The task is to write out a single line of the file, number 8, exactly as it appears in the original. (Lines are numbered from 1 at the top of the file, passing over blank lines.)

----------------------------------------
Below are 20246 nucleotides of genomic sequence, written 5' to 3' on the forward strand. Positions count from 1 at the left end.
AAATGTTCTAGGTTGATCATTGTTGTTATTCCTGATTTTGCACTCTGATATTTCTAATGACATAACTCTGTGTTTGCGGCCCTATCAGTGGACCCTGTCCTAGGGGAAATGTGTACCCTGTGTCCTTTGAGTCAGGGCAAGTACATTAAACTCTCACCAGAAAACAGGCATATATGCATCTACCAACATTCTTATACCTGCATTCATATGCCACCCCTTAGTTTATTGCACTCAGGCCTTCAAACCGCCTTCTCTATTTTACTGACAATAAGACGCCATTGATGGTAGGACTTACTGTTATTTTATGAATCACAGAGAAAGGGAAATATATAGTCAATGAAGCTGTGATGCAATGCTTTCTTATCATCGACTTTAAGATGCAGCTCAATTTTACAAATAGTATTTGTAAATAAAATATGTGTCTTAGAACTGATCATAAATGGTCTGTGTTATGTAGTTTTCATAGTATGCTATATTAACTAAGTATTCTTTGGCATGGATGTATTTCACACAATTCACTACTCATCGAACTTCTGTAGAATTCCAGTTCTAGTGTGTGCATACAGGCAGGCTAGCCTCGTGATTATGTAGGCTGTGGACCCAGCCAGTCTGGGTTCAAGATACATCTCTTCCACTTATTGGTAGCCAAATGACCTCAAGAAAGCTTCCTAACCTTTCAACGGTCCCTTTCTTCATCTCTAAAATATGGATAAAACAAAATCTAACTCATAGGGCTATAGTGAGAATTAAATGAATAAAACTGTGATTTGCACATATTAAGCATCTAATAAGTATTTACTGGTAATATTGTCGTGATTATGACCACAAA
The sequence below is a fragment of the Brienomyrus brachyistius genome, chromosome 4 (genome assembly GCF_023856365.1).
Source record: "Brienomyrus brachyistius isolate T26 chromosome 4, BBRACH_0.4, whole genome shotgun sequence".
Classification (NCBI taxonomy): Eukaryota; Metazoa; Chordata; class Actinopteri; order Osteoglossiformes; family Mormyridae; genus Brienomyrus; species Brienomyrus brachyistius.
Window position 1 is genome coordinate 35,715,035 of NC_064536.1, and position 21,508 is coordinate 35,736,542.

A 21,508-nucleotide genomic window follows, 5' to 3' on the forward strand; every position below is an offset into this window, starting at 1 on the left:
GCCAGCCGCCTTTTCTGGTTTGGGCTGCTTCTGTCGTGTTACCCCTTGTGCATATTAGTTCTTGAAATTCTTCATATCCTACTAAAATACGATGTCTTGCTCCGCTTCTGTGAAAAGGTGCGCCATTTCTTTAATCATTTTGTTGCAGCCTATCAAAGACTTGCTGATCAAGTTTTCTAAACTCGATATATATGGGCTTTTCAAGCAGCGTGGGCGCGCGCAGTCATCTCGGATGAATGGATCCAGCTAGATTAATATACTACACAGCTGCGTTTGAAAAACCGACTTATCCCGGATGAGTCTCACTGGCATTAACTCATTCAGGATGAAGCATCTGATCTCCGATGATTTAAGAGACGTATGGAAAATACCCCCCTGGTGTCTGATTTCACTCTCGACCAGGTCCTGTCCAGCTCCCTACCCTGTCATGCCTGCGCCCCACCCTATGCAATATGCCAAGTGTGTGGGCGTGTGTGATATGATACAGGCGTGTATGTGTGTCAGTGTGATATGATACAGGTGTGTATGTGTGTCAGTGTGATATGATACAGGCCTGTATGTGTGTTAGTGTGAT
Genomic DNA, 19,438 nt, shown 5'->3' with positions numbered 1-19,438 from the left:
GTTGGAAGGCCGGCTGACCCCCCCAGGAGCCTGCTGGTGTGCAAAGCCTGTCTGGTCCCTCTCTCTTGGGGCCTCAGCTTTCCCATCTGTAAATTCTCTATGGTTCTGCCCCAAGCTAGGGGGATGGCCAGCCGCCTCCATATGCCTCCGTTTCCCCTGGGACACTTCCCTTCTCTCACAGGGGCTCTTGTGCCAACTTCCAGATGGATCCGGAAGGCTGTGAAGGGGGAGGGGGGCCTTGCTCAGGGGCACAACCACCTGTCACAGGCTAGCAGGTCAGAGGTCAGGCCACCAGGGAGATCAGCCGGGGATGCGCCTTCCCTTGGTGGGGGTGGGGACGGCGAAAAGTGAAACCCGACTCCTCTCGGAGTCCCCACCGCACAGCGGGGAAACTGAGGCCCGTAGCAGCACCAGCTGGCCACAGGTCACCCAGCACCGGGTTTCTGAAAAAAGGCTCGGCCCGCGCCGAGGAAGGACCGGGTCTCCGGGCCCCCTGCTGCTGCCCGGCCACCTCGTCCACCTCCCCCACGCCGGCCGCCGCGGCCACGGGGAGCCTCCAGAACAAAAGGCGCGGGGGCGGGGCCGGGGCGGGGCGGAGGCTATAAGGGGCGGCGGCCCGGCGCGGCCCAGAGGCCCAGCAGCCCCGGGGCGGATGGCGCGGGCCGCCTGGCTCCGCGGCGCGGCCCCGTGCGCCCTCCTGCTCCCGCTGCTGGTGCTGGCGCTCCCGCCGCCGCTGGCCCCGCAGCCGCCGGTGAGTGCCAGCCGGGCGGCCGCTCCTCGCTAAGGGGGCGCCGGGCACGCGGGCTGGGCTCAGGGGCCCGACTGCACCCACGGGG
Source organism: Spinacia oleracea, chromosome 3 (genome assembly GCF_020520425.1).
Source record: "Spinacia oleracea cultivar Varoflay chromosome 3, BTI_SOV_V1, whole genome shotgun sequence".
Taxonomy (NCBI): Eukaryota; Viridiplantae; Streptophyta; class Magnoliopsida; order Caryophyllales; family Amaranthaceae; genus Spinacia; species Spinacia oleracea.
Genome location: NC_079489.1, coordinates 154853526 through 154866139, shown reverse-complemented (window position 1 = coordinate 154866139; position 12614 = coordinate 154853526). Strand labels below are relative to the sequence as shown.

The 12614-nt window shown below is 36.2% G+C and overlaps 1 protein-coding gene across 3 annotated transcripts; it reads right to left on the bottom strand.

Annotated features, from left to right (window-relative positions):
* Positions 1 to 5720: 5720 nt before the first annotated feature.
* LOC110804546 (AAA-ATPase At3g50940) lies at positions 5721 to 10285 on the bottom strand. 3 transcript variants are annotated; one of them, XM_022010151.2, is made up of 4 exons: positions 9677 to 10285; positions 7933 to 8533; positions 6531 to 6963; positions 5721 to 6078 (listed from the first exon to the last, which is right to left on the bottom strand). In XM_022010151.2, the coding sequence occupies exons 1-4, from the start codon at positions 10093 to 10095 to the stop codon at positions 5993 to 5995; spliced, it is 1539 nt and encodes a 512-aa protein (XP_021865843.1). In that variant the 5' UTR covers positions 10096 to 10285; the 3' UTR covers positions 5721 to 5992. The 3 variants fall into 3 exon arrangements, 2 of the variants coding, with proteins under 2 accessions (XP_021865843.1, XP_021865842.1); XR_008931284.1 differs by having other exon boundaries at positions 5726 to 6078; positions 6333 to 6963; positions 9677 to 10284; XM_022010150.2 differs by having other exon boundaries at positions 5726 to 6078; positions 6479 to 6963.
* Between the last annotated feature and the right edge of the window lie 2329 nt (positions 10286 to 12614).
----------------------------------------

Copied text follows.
GCCAGCCGCCTTTTCTGGTTTGGGCTGCTTCTGTCGTGTTACCCCTTGTGCATATTAGTTCTTGAAATTCTTCATATCCTACTAAAATACGATGTCTTGCTCCGCTTCTGTGAAAAGGTGCGCCATTTCTTTAATCATTTTGTTGCAGCCTATCAAAGACTTGCTGATCAAGTTTTCTAAACTCGATATATATGGGCTTTTCAAGCAGCGTGGGCGCGCGCAGTCATCTCGGATGAATGGATCCAGCTAGATTAATATACTACACAGCTGCGTTTGAAAAACCGACTTATCCCGGATGAGTCTCACTGGCATTAACTCATTCAGGATGAAGCATCTGATCTCCGATGATTTAAGAGACGTATGGAAAATACCCCCCTGGTGTCTGATTTCACTCTCGACCAGGTCCTGTCCAGCTCCCTACCCTGTCATGCCTGCGCCCCACCCTATGCAATATGCCAAGTGTGTGGGCGTGTGTGATATGATACAGGCGTGTATGTGTGTCAGTGTGATATGATACAGGTGTGTATGTGTGTCAGTGTGATATGATACAGGCCTGTATGTGTGTTAGTGTGAT